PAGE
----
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Song for my father(s)

One day when I was 16, I got curious in a way that I hadn’t been before. My decidedly left-leaning father had a shelf of books, mostly political stuff, that included a slim selection of poems from Walt Whitman’s Leaves of Grass and a thick anthology, The Poetry of the Negro , 1746-1949, edited by Langston Hughes and Arna Bontemps. In a fit of boredom or loneliness or inspiration, or all three together, I opened those collections, timidly trying the shorter poems first, then moving on to whatever sounded interesting. Within half an hour, it all got interesting, especially Whitman’s memories of the Civil War and Hughes’ blues-inspired lyrics that gave a new dimension to the jazz sides — among them, the Modern Jazz Quartet’s “Bags’ Groove” — that I’d been listening to for a couple of years. It was my baptism into poetry. Whenever possible, I’d go back to those beautiful, disturbing, song-like pages for more. And they made me want to write, to try to compose poems myself. I was hooked for life.

Last Friday, Feb. 1, was the 100th birthday of Langston Hughes (1902-1967), one of this country’s greatest authors. As a poet, he brought sounds and images to American literature that it had not previously known, a pleasure to the eye and ear that this often oppressive-repressive land would rather ignore. His verses sang of his fellow African Americans, yes, but his writings also embraced — as did the poems of Whitman, one of his heroes — whatever life on these shores had to offer. Hughes wrote of rivers and cities, musicians and lynchings, everyday folks and extraordinary circumstances. And he did it with the clearest, most lyrical sound that poetry in 1925 (official date of the launching of the Harlem Renaissance, the literary and arts movement in which he was a major figure) had yet known. His was a poetry of the people and for the people.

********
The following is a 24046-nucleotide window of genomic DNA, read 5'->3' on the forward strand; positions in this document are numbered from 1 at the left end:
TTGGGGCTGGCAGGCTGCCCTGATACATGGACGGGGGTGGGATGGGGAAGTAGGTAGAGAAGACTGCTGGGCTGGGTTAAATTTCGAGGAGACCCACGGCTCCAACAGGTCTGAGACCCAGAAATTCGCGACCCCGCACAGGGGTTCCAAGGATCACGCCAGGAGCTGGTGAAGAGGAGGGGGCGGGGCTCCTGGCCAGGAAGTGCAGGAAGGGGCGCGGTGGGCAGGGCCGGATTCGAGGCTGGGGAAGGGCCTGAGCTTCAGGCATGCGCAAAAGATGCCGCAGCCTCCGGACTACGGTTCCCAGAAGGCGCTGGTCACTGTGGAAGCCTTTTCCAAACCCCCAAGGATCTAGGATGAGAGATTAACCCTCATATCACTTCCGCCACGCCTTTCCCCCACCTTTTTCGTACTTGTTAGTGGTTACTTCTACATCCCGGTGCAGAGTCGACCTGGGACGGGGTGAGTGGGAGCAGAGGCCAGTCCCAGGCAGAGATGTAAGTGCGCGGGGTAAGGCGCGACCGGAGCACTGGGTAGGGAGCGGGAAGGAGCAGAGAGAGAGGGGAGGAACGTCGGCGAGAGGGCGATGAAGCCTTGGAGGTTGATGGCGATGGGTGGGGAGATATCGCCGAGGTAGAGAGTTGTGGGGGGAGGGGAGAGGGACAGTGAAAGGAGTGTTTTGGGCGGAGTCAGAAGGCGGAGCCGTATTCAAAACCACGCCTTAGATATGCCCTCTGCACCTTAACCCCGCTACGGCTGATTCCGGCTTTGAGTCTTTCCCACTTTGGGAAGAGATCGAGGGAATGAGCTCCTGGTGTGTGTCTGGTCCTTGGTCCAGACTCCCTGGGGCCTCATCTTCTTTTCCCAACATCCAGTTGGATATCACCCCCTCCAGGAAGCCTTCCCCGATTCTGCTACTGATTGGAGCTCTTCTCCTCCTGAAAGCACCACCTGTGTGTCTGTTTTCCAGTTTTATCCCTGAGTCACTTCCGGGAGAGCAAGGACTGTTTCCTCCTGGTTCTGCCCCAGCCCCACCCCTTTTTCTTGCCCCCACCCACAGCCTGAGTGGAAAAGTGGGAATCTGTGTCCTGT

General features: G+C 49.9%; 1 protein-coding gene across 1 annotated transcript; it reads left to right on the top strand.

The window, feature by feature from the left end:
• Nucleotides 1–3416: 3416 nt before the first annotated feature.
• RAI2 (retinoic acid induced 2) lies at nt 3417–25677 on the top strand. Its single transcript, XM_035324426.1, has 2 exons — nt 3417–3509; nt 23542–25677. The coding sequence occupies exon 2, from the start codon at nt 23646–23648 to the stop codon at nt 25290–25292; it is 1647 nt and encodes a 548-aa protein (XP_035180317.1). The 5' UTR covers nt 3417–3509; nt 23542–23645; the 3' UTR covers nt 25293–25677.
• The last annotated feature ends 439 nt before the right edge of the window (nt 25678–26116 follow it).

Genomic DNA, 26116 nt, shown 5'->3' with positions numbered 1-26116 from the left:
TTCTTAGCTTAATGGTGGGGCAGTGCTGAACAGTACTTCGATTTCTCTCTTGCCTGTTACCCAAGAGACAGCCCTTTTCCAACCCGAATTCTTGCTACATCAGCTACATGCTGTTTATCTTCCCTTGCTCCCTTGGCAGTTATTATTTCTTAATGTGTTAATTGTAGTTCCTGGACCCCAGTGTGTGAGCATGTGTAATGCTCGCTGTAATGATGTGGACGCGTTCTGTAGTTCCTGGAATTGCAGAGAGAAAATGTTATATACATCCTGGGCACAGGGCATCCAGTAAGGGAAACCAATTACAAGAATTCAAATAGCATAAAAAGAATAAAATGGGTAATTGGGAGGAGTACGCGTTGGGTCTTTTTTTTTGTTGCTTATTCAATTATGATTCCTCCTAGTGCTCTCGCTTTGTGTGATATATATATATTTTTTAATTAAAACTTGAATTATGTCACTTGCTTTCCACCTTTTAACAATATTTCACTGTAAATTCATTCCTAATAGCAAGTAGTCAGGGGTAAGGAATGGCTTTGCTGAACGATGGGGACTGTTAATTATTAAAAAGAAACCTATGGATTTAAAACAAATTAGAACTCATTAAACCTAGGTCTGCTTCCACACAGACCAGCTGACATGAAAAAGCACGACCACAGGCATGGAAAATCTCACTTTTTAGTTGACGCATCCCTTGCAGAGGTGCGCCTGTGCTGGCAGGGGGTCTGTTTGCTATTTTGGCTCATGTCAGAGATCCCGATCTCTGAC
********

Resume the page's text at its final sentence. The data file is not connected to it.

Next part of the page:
So when I realized Friday morning that the Hughes centennial was upon us, it brought up a rush of recollection. I remembered when I first heard a tape of Hughes reading his poetry (he also recorded an album, The Weary Blues, in part with the Charles Mingus band), which then reminded me of Jack Kerouac’s jazz-inflected stanzas in Mexico City Blues. Memories flooded in of first hearing Sterling A. Brown, Ted Joans, Amiri Baraka, Allen Ginsberg, Jayne Cortez and Sonia Sanchez — poets for whom the rhythms of blues and jazz were essential facts of life. Hughes was one of their key forebears and certainly one of mine.

What can purge my heart
    Of the song
    And the sadness?
What can purge my heart
    But the song
    Of the sadness?
What can purge my heart
    Of the sadness
    Of the song?

— from “Song for Billie Holiday” in Selected Poems
of Langston Hughes
(Vintage Classics, 1990)

From my father, a Polish-American labor activist who cared enough about people to continually put himself on the line, came this perhaps unintended opening of a door to a different consciousness altogether: the line that stretched from Whitman to William Carlos Williams to Hughes to Kerouac and Baraka to Clark Coolidge and De La Soul. It’s what makes all the difference in the world today when I open a book of poems to adventure.

On Tuesday, Feb. 12 at 7 p.m., the Friends of the Detroit Public Library will premiere a documentary film, Hughes’ Dream Harlem, by Detroiter Darralyn Hutson, in which contemporary poets discuss the impact that Langston Hughes had on their work. This event at the Detroit Public Library (5201 Woodward Ave., Detroit) is free and for all ages. Call 313-833-4048. There are also events honoring Hughes throughout the month at Henry Ford Museum & Greenfield Village. Call 313-982-6100.

Hot & Bothered was written and edited by George Tysh. E-mail him at gtysh@letters.com

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